In therapeutic cloning, you begin with two cells. One is a skin cell or cell from the stomach lining or somewhere similar. The other is an egg cell. Neither of those cells is "life" (in the sense that term is used in these debates). The haploid DNA from the egg cell is removed and discarded. This poses no significant moral issues. The DNA from the skin cell is also removed, and injected into the denucleated egg cell. The resulting hybrid cell is placed in a calcium bath and given a jolt of electricity (I'm simplifying the process, but this is the basics). It then becomes a pluripotent stem cell which, if placed in a receptive uterus, has the potential to develop into an infant.

The fundamental question which must be asked is at what point does that hybrid cell become "life"? Is it with the calcium bath? The jolt of electricity?

The same question applies with this new discovery. At what point does one of my skin cells become independent "life"? I suspect that few would want to say that the scientists who do this are actually creating "life" where it did not previously exist.

For myself, I adopt a dual-level definition of when "life" begins (those aren't scare quotes, I just want to emphasize the distinction between things that are "living" or "alive" and things that constitute separate "life"). When we're talking about the combination of egg and sperm cells to form a new genetic entity which never previously existed (in the entire history of mankind), then "life" begins at the moment of that conception. However, when we're talking about manipulating the individual cells of an existing independent being (with no new genetic combination involved -- and please no quibbling over mitochondrial DNA from the egg), then it's not "life" unless and until it's implanted in a uterus.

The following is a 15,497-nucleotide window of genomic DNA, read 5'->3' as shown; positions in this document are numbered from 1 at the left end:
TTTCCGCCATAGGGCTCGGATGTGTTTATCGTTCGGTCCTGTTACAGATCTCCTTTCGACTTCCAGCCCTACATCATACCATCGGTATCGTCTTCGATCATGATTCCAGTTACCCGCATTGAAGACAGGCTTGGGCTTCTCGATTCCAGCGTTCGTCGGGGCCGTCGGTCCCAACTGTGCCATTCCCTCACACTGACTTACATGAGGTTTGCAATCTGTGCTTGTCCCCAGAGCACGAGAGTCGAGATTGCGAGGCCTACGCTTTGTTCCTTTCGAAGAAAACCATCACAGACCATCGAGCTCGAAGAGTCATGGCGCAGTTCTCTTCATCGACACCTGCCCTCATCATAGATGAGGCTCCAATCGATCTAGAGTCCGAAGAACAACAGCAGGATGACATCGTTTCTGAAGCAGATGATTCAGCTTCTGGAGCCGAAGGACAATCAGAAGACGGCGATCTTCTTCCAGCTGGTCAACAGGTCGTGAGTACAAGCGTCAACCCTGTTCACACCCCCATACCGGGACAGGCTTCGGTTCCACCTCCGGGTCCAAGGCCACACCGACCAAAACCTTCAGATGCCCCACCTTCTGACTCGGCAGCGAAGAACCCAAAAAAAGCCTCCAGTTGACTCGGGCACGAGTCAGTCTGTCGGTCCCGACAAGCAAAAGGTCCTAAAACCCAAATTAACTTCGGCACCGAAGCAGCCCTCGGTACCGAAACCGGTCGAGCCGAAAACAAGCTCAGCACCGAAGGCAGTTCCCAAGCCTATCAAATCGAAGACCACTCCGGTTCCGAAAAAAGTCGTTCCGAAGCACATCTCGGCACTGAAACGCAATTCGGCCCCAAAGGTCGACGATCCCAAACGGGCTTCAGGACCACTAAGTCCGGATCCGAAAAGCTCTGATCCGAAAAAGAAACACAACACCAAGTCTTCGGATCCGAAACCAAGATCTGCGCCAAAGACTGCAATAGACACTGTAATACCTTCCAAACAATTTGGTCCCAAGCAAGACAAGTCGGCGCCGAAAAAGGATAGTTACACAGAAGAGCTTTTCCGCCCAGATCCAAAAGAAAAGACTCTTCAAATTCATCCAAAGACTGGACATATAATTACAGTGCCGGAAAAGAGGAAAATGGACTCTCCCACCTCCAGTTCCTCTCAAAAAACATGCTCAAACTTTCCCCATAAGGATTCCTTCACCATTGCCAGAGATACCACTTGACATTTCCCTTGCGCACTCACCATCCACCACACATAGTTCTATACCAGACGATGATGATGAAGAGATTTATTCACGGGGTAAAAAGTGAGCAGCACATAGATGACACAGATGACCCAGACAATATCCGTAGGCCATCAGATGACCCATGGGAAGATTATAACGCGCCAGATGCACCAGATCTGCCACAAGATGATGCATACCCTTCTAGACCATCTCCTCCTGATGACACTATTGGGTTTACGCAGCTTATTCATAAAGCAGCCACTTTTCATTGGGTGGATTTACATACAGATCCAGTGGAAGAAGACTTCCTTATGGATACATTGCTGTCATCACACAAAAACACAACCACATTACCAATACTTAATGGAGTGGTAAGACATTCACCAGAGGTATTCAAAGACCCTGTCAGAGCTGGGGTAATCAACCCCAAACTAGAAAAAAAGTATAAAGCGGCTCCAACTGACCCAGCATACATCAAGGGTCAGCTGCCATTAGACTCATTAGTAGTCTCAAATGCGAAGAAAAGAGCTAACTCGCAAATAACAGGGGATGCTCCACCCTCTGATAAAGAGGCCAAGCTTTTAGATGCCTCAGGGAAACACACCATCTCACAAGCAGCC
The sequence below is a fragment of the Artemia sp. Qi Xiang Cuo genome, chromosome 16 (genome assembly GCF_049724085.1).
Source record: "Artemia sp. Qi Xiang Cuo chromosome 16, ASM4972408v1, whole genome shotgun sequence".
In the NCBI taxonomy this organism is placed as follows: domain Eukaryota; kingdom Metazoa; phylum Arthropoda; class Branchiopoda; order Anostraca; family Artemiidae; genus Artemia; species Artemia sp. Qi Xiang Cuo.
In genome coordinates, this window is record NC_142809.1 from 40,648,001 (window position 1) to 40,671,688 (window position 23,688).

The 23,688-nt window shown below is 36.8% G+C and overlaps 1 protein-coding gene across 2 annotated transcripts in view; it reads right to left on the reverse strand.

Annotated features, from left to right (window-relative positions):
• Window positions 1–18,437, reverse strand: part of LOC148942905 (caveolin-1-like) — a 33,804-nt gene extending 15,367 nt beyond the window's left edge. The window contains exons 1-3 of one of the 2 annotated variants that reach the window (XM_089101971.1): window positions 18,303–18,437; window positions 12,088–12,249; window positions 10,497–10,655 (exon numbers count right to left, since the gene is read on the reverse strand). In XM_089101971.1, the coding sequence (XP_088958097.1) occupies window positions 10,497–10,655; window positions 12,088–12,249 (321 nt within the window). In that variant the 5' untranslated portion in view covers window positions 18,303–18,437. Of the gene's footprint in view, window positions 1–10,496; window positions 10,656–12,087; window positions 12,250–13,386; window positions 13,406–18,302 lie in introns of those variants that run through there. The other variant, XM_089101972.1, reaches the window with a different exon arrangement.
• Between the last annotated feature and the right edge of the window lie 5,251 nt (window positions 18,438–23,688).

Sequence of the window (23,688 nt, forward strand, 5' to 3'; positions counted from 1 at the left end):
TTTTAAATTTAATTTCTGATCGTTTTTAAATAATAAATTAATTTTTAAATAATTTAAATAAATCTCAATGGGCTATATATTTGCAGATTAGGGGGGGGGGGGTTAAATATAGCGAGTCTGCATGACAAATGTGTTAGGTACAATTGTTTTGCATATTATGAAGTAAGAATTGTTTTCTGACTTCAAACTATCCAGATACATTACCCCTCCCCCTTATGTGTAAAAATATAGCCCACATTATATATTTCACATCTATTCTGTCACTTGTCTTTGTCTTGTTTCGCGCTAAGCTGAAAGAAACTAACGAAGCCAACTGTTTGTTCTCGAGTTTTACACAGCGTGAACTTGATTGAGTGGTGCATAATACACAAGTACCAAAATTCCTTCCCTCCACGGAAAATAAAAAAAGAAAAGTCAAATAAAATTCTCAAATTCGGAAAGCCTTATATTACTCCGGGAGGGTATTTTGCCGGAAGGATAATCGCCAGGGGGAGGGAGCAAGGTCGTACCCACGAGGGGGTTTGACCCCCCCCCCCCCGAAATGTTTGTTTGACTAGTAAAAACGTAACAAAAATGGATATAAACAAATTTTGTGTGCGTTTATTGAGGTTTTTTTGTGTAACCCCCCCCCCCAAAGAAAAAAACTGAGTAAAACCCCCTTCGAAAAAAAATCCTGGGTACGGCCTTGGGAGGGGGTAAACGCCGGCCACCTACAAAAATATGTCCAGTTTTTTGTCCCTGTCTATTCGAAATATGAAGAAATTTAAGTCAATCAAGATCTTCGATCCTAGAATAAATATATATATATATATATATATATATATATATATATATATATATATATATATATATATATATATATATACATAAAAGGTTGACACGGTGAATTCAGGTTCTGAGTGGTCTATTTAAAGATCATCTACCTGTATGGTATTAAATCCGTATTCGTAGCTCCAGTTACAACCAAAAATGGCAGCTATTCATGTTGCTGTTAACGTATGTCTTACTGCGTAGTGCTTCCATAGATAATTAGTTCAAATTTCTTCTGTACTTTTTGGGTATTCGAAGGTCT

7.23.2009 6:05pm
Seattle Law Student (mail):

POLEMIC: The problem with blastocysts is that, by all objective standards, they ARE human beings.


I would say by some objective standards... Not all by any stretch.
7.23.2009 6:06pm
RM76:
Reply to John C.K.:

I disagree, potentiality is the point, not beside the point at all. A blastocyst is the embodiment of human potentiality in a way that a skin cell isn't, or at least wasn't before the work that triggered this post.

There are few biological differences other than the inherent potentiality between a blastocyst and a similar-sized ball of skin cells. Neither is sentient, both need similar environmental conditions, etc. THE major difference is that a blastocyst generally develops into a mature individual while a skin cell just makes more skin cells (or occasionally a tumor).
7.23.2009 6:24pm
Soronel Haetir (mail):
This thread brings up one of the problems I have with the entire life debate. I see a wide gap begins at point X and human life begins at point Y.

I would actually put point Y well beyond birth, and many don't even reach it, despite being a fairly low standard even then. Certainly not as rigorous as Frank Herbert's definition.
7.23.2009 6:38pm
Soronel Haetir (mail):
er, life begins at point X*
7.23.2009 6:39pm
Tim Benham (mail):

For myself, I adopt a dual-level definition of when "life" begins (those aren't scare quotes, I just want to emphasize the distinction between things that are "living" or "alive" and things that constitute separate "life"). When we're talking about the combination of egg and sperm cells to form a new genetic entity which never previously existed (in the entire history of mankind), then "life" begins at the moment of that conception.